Date: Saturday 18th April, 2015
Distance: 59.4km | Elevation: 473m
Destinations: Jersey (St. Ouen – St. Catherines – St. Aubin – St. Ouen)
Start kms: 2,305.6km | Finish kms: 2,365km | % complete: 23.7%
Whenever I’m lucky enough to go home to Jersey and go out for a cycle, I’m always reminded of a now over-used Hemingway quote taken from a letter to his family:
“It is by riding a bicycle that you learn the contours of a country best, since you have to sweat up the hills and coast down them…you have no such accurate remembrance of country you have driven through”
It’s true — and not just of cycling versus driving. I’ve walked, skateboarded, run and driven what feels like all of Jerseys roads countless times whilst growing up, but nothing makes me appreciate their ups and downs, their smooth or uneven surfaces like a bike.
8 months ago, my Dad hit his head whilst bording a plane from London back to Jersey. Mid-flight, he began to feel odd – tired, agitated, removed from the situation. Moments later, he was in the midst of a fit and wouldn’t come-to until safely in the back of an ambulance, on the way to Jerseys hospital.
Thankfully, he was ultimately fine, but to get to that point has meant a lot of rest and patience – not an easy ask of an active, excitable guy with a love of being outside and making things happen.
Sometimes proactively and sometimes enforced, it’s been a case of slow, incremental steps.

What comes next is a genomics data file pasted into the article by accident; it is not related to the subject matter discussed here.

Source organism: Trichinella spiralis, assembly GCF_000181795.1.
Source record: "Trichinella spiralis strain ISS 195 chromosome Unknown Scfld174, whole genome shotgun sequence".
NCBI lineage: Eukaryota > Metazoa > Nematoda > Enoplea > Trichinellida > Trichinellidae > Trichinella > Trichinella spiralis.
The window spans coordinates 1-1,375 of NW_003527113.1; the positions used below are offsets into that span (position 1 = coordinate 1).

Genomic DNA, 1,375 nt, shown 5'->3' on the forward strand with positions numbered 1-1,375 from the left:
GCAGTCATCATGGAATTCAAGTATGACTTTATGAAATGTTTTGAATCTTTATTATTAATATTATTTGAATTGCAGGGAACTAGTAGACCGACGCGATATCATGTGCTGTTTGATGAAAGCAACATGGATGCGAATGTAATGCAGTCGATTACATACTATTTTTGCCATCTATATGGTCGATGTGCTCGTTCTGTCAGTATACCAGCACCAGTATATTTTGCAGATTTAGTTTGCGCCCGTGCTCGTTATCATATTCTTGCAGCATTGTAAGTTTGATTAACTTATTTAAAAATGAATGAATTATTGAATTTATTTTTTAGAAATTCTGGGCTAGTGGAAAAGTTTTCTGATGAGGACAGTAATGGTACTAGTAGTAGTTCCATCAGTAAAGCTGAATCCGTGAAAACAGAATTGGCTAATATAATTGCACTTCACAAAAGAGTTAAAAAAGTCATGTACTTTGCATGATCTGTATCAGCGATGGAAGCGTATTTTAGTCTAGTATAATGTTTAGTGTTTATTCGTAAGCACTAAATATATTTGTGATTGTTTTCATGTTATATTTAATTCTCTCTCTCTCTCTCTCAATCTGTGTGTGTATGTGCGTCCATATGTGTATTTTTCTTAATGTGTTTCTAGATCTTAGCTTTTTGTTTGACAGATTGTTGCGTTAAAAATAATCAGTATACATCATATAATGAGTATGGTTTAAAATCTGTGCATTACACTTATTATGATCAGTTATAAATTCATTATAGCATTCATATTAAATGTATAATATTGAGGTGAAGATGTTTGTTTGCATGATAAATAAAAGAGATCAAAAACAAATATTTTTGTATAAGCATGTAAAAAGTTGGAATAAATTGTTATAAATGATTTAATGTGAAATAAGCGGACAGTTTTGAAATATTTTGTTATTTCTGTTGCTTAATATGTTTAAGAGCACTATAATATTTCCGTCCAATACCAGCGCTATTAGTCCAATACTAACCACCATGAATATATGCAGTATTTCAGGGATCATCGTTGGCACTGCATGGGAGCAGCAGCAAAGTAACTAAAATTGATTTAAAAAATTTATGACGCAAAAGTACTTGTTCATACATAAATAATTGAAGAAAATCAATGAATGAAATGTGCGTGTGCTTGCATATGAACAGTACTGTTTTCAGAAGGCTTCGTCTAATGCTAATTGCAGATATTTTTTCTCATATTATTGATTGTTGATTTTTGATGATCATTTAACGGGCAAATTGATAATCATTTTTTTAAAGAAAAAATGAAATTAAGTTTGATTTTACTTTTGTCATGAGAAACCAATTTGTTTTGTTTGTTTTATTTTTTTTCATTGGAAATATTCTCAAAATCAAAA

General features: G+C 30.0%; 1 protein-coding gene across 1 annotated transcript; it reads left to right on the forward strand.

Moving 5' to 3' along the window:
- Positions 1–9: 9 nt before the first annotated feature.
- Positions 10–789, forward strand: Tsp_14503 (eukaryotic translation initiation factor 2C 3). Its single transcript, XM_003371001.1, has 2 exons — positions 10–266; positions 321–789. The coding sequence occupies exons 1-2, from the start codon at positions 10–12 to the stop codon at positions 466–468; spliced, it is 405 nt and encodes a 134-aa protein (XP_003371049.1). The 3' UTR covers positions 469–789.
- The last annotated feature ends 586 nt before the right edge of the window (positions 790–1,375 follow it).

This weekend saw him take a big one: the first time back on his road bike, cleats and all.
Having completed a number of short rides on his sturdier and, to him, more trustworthy, mountain bike with my Mum, he wasn’t just ready, but raring to go.
He was reserved though, at least to begin with, forcing me himself to hold back and renew his acquaintance with the feel of the saddle, the reactiveness of the handlebars, the lightness of the frame, the abruptness of the brakes.
Before long, though, I saw him visibly relax, as he began taking one hand away from his handlebars, placing it on his knee and turning around to chat to me. It’s true what they say about riding a bike – you don’t forget, it taking little time for muscle memory to kick-in and make 8 months dissipate away to nothing.
For me, my lungs and legs would be more than happy to remind me of the time off, but if Dad was experiencing it, he didn’t let it show, taking on his first hills for months and chipping away at them until he reached the top.
This was Mums first long ride for almost a year, too, and one of her longest to-date. As we reached the half-way mark – 30km with no sign of stopping – she’d really found her stride and was happy to tell us as much: “I’m really enjoying this!”.
It was great to hear and even better to watch as we followed the islands coast and stopped for the obligatory cake and coffee such rides dictate.
Weighed down, we had the choice of cutting back in from the coast and heading home in a more direct manner. With 45km in the bank and another 15km on the shorter route, I wouldn’t have blamed them for choosing that option. We’d already far-exceeded my expectations for the first time out.
But they were insistent that we continue to trace the coast, taking on its 2 climbs in the process.
We broke no records, we shattered no PBs and we certainly didn’t give everything we had.
What we did do was enjoy each other’s company, make the most of a beautiful afternoon and re-establish a level of confidence not only in my dad, but in my mum as well.
It’s good to have them back.